- Certified birth certificate from Wisconsin
- Certified birth certificate from another State or Territory of the United States, or a certificate of birth abroad issued by the U.S. Dept. of State (federal forms FS-545 or DS-1350). In line with Puerto Rico's law, as of October 31, 2010, Wisconsin will not accept any Puerto Rican birth certificate certified before July 1, 2010. More information at www.pr.gov.
- Current (non-expired) U.S. passport.
- Valid foreign passport with federal I-551 or I-94, arrival and departure record.
- Valid Wisconsin driver license/DOT issued ID card, with your photograph and signature.
- Federal I-551 Alien Registration Receipt Card.
- Federal I-94 Arrival-Departure Record (Parole or Refugees Version), a reception and placement program assurance form plus a letter from sponsoring agency and MV3002.
- U.S. Certificate of Naturalization (N-550 or N-570).
- U.S. Certificate of Citizenship (N-560 or N-561).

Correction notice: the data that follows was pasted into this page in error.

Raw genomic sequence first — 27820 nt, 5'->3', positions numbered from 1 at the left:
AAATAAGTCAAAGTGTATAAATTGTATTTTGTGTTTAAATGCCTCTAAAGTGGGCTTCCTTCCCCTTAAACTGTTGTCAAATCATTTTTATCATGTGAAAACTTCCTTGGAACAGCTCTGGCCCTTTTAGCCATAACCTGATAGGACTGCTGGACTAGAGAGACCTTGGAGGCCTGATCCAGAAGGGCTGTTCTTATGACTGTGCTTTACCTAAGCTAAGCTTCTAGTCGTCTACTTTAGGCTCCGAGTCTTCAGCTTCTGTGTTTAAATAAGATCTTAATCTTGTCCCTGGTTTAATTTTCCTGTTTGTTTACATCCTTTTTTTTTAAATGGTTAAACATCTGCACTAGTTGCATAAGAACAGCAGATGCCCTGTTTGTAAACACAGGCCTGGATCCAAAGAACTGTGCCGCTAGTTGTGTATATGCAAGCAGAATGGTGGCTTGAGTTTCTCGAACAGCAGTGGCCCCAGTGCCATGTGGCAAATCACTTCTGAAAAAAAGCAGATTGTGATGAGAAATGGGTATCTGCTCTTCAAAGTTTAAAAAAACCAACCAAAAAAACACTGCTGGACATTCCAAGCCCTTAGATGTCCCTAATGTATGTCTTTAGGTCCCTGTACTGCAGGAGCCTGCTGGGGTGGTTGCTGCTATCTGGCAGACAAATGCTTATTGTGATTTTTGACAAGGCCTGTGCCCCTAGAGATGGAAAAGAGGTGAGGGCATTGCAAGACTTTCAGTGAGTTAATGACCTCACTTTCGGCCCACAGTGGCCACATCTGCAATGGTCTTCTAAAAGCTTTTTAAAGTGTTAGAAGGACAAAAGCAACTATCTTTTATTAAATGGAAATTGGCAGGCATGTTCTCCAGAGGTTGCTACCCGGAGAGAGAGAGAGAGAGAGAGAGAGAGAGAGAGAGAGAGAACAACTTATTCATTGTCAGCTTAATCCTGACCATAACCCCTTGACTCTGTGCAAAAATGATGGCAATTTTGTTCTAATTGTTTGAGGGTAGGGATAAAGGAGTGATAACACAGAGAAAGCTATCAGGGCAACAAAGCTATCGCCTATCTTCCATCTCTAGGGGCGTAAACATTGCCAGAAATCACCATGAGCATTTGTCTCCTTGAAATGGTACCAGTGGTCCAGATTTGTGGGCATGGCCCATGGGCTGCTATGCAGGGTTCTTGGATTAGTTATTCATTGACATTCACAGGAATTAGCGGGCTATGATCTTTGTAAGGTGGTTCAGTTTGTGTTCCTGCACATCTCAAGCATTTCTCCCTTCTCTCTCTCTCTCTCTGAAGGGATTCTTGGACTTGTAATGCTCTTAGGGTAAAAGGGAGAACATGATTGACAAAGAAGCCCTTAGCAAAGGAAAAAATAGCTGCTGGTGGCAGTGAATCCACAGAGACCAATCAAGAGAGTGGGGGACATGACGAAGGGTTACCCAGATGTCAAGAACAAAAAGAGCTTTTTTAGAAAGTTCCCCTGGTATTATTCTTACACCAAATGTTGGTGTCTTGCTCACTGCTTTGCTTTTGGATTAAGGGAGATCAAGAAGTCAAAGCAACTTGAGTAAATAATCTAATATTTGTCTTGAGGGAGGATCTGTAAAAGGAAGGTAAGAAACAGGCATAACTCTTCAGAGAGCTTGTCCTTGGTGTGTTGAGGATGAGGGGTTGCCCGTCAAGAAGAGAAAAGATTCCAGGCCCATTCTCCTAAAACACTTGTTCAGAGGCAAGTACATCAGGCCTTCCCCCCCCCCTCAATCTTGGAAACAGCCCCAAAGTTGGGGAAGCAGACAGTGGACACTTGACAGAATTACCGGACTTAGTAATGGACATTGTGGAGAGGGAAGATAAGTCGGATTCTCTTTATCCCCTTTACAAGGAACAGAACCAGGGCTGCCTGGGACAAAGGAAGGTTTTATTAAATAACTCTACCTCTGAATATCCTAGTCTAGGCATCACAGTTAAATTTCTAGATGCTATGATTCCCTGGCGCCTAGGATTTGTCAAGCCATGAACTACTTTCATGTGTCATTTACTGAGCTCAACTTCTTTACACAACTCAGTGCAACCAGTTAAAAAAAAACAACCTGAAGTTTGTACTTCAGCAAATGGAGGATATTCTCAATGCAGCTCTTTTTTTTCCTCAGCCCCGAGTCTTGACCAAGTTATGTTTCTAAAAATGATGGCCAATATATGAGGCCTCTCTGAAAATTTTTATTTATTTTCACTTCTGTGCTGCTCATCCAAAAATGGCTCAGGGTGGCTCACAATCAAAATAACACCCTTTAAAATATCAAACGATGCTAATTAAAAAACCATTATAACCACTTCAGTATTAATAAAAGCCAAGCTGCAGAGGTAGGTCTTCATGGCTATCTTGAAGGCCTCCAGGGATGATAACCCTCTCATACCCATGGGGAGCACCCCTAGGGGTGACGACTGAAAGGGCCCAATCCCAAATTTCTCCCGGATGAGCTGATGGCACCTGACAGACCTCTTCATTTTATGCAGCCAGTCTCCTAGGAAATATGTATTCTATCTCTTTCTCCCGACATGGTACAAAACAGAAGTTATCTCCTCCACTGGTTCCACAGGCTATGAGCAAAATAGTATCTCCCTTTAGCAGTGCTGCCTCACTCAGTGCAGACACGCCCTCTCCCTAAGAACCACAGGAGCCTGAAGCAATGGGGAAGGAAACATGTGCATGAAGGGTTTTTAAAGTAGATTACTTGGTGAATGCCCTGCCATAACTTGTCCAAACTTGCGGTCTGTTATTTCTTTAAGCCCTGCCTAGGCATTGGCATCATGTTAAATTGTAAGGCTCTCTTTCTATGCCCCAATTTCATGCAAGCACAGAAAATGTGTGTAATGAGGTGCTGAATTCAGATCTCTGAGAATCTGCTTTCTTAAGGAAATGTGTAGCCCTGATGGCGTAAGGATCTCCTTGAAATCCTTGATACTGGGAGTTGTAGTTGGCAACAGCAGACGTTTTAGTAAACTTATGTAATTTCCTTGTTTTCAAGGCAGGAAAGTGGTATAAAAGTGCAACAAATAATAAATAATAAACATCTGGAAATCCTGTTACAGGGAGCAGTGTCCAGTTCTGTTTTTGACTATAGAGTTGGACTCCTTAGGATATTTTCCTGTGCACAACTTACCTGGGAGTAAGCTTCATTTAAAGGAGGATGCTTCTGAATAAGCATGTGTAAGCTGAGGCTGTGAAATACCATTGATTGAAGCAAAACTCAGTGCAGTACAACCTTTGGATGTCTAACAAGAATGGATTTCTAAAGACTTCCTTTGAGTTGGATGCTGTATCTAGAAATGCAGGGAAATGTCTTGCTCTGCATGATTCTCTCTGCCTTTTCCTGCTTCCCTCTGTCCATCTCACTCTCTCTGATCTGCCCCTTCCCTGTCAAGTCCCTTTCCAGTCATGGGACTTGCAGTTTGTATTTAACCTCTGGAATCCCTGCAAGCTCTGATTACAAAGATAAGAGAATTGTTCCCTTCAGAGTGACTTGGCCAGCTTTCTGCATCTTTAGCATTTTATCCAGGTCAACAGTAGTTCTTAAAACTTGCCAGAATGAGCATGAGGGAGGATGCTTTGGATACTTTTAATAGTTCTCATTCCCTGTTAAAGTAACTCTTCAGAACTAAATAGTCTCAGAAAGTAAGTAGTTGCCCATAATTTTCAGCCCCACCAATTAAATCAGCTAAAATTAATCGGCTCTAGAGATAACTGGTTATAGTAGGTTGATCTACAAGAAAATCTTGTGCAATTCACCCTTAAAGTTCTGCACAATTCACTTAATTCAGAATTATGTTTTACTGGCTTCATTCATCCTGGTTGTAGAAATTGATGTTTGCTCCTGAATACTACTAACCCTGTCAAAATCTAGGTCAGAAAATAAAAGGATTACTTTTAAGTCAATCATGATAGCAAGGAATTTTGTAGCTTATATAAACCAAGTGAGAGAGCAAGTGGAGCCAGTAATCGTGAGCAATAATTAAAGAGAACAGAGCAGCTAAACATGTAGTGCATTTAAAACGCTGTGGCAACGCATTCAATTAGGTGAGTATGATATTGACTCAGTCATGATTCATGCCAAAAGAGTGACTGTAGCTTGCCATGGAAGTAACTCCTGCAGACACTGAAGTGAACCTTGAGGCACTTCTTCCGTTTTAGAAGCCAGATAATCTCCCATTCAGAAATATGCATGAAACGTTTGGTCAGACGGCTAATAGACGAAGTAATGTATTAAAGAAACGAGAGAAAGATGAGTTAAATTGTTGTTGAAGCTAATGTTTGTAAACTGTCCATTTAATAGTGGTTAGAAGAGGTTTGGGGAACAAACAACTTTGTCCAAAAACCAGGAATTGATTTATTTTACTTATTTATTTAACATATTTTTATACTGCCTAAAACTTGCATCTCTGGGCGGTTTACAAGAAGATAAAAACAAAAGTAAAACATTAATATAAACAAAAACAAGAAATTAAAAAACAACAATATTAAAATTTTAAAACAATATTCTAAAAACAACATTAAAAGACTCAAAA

- Federal temporary resident card or employment authorization card (I-688, I-688B or I-766).
- Native American Identification Card issued in Wisconsin by a federally recognized tribe.
- Court order with court seal related to the adoption or divorce of the individual or to a name or gender change that includes the person's current full legal name, date of birth and the person's prior name. This does not include an abstract of criminal or civil conviction.
- Armed Forces of the U.S. ID Card; Common Access Card or DD Form 2.
- TSA Transportation Worker Identification Credential (TWIC card).
How do I get a free state ID card?
YOU CAN GET A WISCONSIN STATE ID CARD FOR FREE.
To get a free ID card, you will need to take a few documents to your Division of Motor Vehicles office.
There's a long list of documents you can use below, but most people will be fine with a certified birth certificate, a Social Security card and a utility bill or cell phone bill. You'll notice that some records, like a certified birth certificate, satisfy more than one category.
Just be sure to bring originals — photocopies don’t work — and check the box that says “ID for Free” on your application. Once it’s complete, you’ll get a receipt that you can use at the polls until your state ID arrives by mail.
For more information about getting a free state ID card, visit the Wisconsin Division of Motor Vehicles website.
If you do not have a birth certificate or other documents, you can still obtain a document for voting that is valid for 180 days after one visit to the DMV using its petition process, known as IDPP. Download a one-page palm card explaining IDPP.